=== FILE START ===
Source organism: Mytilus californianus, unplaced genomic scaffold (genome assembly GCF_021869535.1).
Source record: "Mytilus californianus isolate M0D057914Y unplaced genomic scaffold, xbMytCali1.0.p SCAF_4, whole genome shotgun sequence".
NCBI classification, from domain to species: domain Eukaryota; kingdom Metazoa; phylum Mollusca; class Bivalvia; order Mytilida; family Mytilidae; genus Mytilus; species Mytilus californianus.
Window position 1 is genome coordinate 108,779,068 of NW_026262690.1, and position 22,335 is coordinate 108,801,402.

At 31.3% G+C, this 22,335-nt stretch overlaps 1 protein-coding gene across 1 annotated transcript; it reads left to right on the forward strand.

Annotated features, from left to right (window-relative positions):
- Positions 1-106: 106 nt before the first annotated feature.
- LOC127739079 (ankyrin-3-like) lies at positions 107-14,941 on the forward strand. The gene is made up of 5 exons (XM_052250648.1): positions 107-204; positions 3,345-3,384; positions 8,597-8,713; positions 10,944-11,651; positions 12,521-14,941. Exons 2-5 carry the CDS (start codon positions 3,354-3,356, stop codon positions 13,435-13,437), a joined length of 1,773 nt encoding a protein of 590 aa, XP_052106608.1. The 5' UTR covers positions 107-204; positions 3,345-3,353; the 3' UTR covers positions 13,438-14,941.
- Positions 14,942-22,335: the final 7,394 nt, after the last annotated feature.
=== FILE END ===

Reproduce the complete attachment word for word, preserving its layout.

Source organism: Mytilus californianus, unplaced genomic scaffold (genome assembly GCF_021869535.1).
Source record: "Mytilus californianus isolate M0D057914Y unplaced genomic scaffold, xbMytCali1.0.p SCAF_4, whole genome shotgun sequence".
NCBI classification, from domain to species: domain Eukaryota; kingdom Metazoa; phylum Mollusca; class Bivalvia; order Mytilida; family Mytilidae; genus Mytilus; species Mytilus californianus.
Window position 1 is genome coordinate 108,779,068 of NW_026262690.1, and position 22,335 is coordinate 108,801,402.

At 31.3% G+C, this 22,335-nt stretch overlaps 1 protein-coding gene across 1 annotated transcript; it reads left to right on the forward strand.

Annotated features, from left to right (window-relative positions):
- Positions 1-106: 106 nt before the first annotated feature.
- LOC127739079 (ankyrin-3-like) lies at positions 107-14,941 on the forward strand. The gene is made up of 5 exons (XM_052250648.1): positions 107-204; positions 3,345-3,384; positions 8,597-8,713; positions 10,944-11,651; positions 12,521-14,941. Exons 2-5 carry the CDS (start codon positions 3,354-3,356, stop codon positions 13,435-13,437), a joined length of 1,773 nt encoding a protein of 590 aa, XP_052106608.1. The 5' UTR covers positions 107-204; positions 3,345-3,353; the 3' UTR covers positions 13,438-14,941.
- Positions 14,942-22,335: the final 7,394 nt, after the last annotated feature.